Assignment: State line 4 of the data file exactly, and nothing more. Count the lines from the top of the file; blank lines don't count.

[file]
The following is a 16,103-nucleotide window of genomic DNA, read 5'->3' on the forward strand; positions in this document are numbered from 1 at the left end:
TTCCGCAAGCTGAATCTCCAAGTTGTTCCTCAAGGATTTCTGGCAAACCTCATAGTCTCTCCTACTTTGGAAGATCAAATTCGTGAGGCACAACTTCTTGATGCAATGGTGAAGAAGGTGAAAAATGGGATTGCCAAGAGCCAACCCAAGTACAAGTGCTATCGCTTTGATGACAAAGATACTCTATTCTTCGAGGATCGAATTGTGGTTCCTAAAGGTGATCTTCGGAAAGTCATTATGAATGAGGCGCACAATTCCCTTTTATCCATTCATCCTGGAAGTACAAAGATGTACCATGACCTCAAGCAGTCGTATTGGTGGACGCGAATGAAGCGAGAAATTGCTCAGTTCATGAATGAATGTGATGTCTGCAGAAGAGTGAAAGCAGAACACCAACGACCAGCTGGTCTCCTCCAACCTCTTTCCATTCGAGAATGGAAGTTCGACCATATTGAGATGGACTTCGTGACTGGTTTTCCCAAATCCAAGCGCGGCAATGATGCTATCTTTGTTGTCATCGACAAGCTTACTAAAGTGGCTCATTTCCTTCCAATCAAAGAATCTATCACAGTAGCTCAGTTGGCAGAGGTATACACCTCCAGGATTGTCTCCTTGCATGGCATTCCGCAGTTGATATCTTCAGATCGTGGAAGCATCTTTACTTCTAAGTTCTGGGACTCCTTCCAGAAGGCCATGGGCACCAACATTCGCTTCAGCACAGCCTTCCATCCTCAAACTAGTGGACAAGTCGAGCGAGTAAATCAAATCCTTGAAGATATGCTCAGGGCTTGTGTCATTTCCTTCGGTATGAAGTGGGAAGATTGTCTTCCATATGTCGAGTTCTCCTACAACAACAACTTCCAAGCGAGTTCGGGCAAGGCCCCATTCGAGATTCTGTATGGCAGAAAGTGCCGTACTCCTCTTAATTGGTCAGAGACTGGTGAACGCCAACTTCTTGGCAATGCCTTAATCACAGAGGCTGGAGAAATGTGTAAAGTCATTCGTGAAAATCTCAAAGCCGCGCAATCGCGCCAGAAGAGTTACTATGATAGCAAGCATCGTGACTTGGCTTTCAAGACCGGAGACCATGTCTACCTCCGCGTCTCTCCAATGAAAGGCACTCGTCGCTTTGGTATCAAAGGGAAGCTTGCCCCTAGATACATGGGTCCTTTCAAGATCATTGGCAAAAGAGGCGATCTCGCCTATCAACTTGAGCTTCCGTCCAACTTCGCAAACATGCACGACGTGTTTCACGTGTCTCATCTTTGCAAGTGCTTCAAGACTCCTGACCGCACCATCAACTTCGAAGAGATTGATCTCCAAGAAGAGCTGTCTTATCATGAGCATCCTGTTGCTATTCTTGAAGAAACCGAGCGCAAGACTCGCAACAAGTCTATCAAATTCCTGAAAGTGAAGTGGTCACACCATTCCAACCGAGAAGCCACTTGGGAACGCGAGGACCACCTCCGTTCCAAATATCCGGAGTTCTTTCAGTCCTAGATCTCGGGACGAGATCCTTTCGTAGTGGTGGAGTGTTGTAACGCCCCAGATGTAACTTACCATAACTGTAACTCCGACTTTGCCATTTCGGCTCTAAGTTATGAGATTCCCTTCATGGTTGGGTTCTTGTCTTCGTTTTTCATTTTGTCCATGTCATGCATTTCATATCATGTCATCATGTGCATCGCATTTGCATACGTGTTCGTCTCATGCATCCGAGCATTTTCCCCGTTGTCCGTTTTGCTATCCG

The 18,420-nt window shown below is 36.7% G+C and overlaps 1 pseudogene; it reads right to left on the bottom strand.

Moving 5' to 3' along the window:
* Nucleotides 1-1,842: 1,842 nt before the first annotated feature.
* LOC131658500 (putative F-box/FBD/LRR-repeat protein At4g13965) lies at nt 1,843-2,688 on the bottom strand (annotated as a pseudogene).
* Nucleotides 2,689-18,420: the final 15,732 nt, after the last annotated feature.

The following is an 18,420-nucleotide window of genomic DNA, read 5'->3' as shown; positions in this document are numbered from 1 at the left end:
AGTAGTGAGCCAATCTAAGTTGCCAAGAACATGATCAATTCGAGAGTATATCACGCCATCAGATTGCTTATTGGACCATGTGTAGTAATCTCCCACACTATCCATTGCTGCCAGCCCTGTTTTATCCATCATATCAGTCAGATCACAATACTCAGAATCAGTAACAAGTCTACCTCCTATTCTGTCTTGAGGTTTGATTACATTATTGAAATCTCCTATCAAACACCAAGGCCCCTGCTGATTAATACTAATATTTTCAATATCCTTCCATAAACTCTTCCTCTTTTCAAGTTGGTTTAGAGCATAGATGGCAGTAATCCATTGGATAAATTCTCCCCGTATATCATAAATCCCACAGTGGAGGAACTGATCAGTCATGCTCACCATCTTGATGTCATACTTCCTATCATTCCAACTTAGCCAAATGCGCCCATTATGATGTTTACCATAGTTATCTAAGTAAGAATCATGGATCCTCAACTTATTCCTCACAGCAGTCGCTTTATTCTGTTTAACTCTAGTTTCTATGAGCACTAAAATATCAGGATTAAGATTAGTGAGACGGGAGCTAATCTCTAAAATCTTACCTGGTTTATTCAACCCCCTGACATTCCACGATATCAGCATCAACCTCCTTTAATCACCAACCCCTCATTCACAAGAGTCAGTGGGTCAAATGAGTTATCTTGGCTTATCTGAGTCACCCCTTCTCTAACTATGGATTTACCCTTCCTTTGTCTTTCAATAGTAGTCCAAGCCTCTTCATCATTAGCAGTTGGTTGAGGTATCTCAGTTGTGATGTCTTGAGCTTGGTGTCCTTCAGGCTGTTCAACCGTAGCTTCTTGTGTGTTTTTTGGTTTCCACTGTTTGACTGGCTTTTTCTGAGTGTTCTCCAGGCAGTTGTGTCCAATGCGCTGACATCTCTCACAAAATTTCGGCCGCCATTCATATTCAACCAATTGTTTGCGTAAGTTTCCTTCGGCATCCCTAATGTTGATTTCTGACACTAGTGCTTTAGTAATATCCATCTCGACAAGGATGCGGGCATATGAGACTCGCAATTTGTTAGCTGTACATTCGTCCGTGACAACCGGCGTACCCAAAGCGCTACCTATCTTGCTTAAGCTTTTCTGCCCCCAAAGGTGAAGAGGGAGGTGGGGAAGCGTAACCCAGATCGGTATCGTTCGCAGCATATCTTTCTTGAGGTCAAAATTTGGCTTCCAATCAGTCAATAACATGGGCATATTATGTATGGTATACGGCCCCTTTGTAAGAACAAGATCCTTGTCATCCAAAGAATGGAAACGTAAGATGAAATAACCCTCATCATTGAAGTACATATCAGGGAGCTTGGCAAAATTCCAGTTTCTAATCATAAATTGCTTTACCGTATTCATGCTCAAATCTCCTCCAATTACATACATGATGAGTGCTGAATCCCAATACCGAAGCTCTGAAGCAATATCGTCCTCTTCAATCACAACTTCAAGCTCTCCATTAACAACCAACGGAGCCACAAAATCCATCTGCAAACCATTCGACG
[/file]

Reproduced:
Moving 5' to 3' along the window: